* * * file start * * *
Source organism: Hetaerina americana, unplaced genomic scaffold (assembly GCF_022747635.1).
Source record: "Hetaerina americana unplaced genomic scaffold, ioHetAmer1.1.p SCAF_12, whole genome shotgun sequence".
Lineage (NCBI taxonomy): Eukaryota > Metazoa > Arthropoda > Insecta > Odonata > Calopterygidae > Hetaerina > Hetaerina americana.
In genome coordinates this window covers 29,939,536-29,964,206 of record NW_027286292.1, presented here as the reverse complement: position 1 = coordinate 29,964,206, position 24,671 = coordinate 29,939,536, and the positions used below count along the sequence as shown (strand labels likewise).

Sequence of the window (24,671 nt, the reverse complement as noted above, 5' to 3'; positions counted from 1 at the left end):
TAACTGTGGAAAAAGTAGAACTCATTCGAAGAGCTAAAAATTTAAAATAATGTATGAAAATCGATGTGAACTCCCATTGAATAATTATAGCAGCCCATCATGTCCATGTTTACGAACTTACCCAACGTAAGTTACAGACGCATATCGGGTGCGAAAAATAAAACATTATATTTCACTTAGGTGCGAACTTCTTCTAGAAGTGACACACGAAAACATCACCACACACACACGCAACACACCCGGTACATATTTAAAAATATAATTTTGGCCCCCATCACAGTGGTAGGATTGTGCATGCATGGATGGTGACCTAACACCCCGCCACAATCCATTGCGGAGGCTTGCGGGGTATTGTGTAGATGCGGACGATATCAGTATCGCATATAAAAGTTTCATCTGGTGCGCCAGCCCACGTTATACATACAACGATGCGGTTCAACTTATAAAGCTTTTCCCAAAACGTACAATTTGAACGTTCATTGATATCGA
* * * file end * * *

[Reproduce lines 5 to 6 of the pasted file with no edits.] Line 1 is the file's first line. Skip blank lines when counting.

Sequence of the window (24,671 nt, the reverse complement as noted above, 5' to 3'; positions counted from 1 at the left end):
TAACTGTGGAAAAAGTAGAACTCATTCGAAGAGCTAAAAATTTAAAATAATGTATGAAAATCGATGTGAACTCCCATTGAATAATTATAGCAGCCCATCATGTCCATGTTTACGAACTTACCCAACGTAAGTTACAGACGCATATCGGGTGCGAAAAATAAAACATTATATTTCACTTAGGTGCGAACTTCTTCTAGAAGTGACACACGAAAACATCACCACACACACACGCAACACACCCGGTACATATTTAAAAATATAATTTTGGCCCCCATCACAGTGGTAGGATTGTGCATGCATGGATGGTGACCTAACACCCCGCCACAATCCATTGCGGAGGCTTGCGGGGTATTGTGTAGATGCGGACGATATCAGTATCGCATATAAAAGTTTCATCTGGTGCGCCAGCCCACGTTATACATACAACGATGCGGTTCAACTTATAAAGCTTTTCCCAAAACGTACAATTTGAACGTTCATTGATATCGA